Fortress said its long-term strategy to pivot the business to a one-third convenience retail and two-thirds logistics real estate portfolio in South Africa, and invest further into Europe, helped South Africa’s leading logistics property operator to show significant growth. Photo: Supplied
Fortress said its long-term strategy to pivot the business to a one-third convenience retail and two-thirds logistics real estate portfolio in South Africa, and invest further into Europe, helped South Africa’s leading logistics property operator to show significant growth. Photo: Supplied

Fortress more than doubles ’A’ dividend and grows into the logistics market

By Edward West Time of article published Sep 6, 2021

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Fortress, the real estate investment trust (Reit) operating in the South African and Central and Eastern European (CEE) markets – more than doubled its dividend for the year to June 30.

This followed a strong operational recovery at its convenience retail and logistics focused properties, and in spite of a 10.6 percent drop in group revenue to just over R3.2 billion.

The final dividend of 74.70 cents for A shareholders was more than double 23 cents per share previously, results out Friday showed. It did not declare a dividend for its “B” shares. Typically, Fortress B units are a function of the residual distributable income after the A shares are paid.

Some R1.65bn of property was sold in the year. Loan-to-value decreased to 36.7 percent from 38.5 percent at the end of the 2020 financial year.

Fortress said its long-term strategy to pivot the business to a one-third convenience retail and two-thirds logistics real estate portfolio in South Africa, and invest further into Europe, helped South Africa’s leading logistics property operator to show significant growth in net asset value of 12.9 percent.

“The long-term focus, even when the pandemic hit, allowed us to continue to shore up our balance sheet and grow liquidity through the sales of non-core assets, CEO Steven Brown said.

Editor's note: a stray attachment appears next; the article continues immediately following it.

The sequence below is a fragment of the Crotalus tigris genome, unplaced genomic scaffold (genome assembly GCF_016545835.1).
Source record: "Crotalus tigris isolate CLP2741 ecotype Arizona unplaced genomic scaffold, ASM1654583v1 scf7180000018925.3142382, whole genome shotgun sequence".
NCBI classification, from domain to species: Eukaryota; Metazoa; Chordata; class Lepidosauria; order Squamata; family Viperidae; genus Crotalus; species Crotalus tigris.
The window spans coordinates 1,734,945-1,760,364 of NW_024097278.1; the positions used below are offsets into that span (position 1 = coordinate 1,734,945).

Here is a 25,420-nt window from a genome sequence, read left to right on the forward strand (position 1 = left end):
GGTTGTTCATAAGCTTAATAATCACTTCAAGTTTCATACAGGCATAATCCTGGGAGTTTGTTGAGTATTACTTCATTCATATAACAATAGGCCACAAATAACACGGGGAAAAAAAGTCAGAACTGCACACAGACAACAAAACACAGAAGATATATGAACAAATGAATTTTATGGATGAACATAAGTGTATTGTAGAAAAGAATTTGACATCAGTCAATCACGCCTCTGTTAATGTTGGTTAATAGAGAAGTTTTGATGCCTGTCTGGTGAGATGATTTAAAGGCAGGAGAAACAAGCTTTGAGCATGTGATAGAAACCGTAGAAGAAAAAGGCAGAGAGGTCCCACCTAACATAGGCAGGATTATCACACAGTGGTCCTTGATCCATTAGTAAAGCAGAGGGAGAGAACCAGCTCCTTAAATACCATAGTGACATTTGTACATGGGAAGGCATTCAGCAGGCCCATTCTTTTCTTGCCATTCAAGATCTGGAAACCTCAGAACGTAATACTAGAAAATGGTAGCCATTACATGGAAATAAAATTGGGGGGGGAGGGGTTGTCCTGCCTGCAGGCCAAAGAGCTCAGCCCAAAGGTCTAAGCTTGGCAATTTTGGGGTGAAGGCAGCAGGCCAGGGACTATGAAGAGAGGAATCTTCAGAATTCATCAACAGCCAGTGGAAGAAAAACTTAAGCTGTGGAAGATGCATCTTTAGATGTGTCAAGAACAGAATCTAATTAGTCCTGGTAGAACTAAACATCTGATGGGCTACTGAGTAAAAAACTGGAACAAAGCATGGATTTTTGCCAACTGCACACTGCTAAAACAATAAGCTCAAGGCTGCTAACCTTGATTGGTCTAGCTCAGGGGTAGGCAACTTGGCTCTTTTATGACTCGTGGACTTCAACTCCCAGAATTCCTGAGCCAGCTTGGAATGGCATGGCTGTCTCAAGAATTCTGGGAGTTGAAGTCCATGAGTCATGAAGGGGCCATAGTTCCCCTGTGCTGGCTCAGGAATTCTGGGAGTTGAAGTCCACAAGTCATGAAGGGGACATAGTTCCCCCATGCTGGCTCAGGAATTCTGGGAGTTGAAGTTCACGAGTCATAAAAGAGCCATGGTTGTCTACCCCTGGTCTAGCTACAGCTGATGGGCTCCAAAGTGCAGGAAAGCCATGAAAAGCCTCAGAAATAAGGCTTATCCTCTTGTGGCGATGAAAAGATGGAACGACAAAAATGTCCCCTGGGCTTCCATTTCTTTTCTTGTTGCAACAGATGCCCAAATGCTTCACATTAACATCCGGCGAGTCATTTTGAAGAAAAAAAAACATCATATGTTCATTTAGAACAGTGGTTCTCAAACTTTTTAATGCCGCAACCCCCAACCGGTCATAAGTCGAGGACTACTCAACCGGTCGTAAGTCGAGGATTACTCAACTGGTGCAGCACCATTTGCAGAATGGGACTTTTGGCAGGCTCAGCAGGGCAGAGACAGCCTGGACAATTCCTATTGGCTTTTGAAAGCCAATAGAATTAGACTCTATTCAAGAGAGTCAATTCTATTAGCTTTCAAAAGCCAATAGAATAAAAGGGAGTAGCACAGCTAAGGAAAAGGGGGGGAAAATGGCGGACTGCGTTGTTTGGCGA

Recycled capital had been invested in acquiring and developing logistics parks in South Africa and more recently, CEE, he said.

“Our global diversification strategy is gaining traction. We concluded our second deal in CEE by finalising the acquisition of our first directly held logistics park in Romania in July. This follows two recent logistics park acquisitions in Poland in December,” he said.

The group is also the largest shareholder in NEPI Rockcastle who are active in high-growth retail real estate in CEE and which recently produced strong results despite the pressures from lockdowns over the period.

“With a strong global vaccination drive on the horizon, we look forward to a more normalised operating environment. The recent volatility has resulted in more demand in our logistics portfolio as well as our pipeline of logistics developments in SA and CEE.”

Modern and safe logistics parks were more in demand, with more clients looking to have a robust and localised supply chain. Retailers in e-commerce also needed more warehouse space.

“We have received a significant uptake in enquiries about our logistics developments and have let all our newly developed warehouses measuring a staggering 163 127m², all in our own logistics parks,” he said.

Over the last 18 months leases for the development of over 400 000m² of state-of-the art logistics boxes at key nodes in Gauteng and KZN were concluded.

The sale of 29 properties in the past year of R1.64bn was largely done at a premium to book value of 2.8 percent.

There had also been a resurgence in trading in the commuter and convenience retail portfolio, which had better trading than the comparatives for 2019. Overall vacancy in the property portfolio reduced to 7.4 percent from 8.9 percent at June 30.

Eight new solar PV plants were installed, with a further 10 at various stages of procurement or feasibility assessment.

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